Tristram Shandy

Full Text

Chapter 4.XLI.

Full Text Chapter 4.XLI.

Chapter 4.XLI.

These attacks of Mrs. Wadman, you will readily conceive to be of different kinds; varying from each other, like the attacks which history is full of, and from the same reasons. A general looker-on would scarce allow them to be attacks at all—or if he did, would confound them all together—but I write not to them: it will be time enough to be a little more exact in my descriptions of them, as I come up to them, which will not be for some chapters; having nothing more to add in this, but that in a bundle of original papers and drawings which my father took care to roll up by themselves, there is a plan of Bouchain in perfect preservation (and shall be kept so, whilst I have power to preserve any thing), upon the lower corner of which, on the right hand side, there is still remaining the marks of a snuffy finger and thumb, which there is all the reason in the world to imagine, were Mrs. Wadman's; for the opposite side of the margin, which I suppose to have been my uncle Toby's, is absolutely clean: This seems an authenticated record of one of these attacks; for there are vestigia of the two punctures partly grown up, but still visible on the opposite corner of the map, which are unquestionably the very holes, through which it has been pricked up in the sentry-box—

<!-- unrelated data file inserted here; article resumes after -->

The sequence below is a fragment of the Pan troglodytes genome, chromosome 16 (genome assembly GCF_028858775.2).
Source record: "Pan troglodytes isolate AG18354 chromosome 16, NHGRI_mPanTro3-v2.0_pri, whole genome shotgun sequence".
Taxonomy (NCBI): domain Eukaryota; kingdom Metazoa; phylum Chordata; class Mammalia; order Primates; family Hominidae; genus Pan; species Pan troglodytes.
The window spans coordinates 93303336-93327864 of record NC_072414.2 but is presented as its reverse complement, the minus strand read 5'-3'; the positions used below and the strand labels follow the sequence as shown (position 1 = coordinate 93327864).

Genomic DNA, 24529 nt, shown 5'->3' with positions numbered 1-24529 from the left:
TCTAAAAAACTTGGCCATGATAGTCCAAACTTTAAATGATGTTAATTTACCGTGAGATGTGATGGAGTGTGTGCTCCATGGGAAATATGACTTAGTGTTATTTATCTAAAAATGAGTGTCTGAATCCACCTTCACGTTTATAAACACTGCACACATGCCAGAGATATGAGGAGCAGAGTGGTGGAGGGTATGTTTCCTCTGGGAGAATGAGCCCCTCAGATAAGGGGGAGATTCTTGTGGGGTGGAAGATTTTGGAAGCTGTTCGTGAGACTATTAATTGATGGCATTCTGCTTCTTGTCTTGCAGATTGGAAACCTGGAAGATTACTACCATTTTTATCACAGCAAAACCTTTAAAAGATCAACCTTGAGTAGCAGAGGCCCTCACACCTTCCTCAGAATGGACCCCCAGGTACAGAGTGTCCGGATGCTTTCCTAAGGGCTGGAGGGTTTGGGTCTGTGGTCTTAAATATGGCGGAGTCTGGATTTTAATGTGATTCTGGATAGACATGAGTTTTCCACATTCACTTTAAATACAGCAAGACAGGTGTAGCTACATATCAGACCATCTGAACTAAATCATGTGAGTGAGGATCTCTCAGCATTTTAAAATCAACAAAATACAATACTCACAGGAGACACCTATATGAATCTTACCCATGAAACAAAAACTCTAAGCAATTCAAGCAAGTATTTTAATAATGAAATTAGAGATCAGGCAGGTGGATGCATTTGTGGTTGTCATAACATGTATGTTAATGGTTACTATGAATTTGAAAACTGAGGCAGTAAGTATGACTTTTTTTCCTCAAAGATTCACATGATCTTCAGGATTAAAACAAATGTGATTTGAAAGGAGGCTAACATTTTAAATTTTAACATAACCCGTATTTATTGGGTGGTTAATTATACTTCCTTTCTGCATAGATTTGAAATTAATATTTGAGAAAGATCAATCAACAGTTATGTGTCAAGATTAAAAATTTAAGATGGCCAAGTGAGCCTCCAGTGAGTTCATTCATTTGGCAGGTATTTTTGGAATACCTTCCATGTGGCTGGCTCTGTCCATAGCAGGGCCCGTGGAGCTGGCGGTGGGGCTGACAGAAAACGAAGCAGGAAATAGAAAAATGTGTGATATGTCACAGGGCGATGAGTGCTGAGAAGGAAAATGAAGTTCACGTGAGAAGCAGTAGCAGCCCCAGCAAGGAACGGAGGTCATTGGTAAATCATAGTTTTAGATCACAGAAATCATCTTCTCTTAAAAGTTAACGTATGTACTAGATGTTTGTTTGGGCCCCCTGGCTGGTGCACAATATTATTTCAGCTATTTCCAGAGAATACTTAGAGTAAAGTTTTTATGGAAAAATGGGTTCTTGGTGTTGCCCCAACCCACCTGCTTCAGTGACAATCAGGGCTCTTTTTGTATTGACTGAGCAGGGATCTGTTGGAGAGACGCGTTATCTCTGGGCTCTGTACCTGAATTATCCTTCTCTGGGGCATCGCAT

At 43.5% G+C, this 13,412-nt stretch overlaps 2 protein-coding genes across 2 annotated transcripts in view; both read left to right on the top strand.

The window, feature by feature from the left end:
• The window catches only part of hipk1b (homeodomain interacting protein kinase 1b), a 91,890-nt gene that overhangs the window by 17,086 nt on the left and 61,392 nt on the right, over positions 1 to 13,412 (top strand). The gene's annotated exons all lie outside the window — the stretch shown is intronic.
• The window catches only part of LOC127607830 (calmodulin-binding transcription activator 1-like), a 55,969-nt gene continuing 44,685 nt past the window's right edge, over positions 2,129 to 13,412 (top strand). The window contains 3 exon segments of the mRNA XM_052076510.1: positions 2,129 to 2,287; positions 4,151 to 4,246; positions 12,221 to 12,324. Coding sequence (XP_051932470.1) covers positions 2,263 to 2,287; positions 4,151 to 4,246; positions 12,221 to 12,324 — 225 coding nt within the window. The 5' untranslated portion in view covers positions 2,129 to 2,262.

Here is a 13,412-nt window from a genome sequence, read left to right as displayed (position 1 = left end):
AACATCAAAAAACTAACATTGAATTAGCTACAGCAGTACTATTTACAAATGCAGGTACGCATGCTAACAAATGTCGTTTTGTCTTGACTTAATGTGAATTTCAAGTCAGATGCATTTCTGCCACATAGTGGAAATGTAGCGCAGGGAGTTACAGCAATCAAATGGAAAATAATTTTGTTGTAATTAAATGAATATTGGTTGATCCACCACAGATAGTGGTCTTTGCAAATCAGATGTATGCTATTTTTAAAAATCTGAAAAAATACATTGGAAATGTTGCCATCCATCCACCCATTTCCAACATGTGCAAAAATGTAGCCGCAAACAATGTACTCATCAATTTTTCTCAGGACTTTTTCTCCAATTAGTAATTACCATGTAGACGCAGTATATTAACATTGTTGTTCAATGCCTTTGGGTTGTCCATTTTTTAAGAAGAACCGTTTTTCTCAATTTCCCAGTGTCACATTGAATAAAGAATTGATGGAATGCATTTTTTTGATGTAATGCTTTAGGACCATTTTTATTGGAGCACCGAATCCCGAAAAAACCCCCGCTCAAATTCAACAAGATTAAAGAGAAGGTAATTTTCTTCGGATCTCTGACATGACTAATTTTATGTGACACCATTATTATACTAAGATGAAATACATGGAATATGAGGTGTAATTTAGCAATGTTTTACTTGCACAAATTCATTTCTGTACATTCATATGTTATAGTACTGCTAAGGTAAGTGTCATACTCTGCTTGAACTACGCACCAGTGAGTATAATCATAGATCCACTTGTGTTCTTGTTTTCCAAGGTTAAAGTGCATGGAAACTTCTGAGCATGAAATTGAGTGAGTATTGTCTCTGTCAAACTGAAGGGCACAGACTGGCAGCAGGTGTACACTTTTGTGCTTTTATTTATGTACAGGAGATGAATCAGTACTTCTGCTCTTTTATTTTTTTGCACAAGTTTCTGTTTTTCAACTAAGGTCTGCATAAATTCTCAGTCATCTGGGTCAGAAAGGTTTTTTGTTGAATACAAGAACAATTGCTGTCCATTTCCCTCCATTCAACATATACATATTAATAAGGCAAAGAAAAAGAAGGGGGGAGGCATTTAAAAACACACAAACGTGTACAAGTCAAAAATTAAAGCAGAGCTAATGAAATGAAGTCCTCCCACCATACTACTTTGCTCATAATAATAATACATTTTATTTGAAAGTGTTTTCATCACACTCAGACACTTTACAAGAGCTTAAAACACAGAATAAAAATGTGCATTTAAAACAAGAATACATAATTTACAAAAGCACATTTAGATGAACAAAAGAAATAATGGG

By all that is priestly! I value this precious relick, with its stigmata and pricks, more than all the relicks of the Romish church—always excepting, when I am writing upon these matters, the pricks which entered the flesh of St. Radagunda in the desert, which in your road from Fesse to Cluny, the nuns of that name will shew you for love.